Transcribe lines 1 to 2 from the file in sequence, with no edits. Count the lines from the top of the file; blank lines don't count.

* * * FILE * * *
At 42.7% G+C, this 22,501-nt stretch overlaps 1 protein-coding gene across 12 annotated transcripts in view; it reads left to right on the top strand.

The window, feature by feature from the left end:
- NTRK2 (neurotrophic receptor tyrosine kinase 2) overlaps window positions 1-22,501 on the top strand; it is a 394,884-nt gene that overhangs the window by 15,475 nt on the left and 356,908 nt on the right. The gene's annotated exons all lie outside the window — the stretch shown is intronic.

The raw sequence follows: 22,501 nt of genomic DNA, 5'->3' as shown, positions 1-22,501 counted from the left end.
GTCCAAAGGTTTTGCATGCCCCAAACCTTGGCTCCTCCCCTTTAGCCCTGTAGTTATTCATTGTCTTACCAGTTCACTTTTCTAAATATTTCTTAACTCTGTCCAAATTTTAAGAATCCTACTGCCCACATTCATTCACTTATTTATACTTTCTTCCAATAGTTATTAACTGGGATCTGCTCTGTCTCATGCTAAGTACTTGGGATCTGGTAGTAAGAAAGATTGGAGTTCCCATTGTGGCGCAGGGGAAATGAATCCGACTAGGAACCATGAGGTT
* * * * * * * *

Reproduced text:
At 42.7% G+C, this 22,501-nt stretch overlaps 1 protein-coding gene across 12 annotated transcripts in view; it reads left to right on the top strand.

The window, feature by feature from the left end: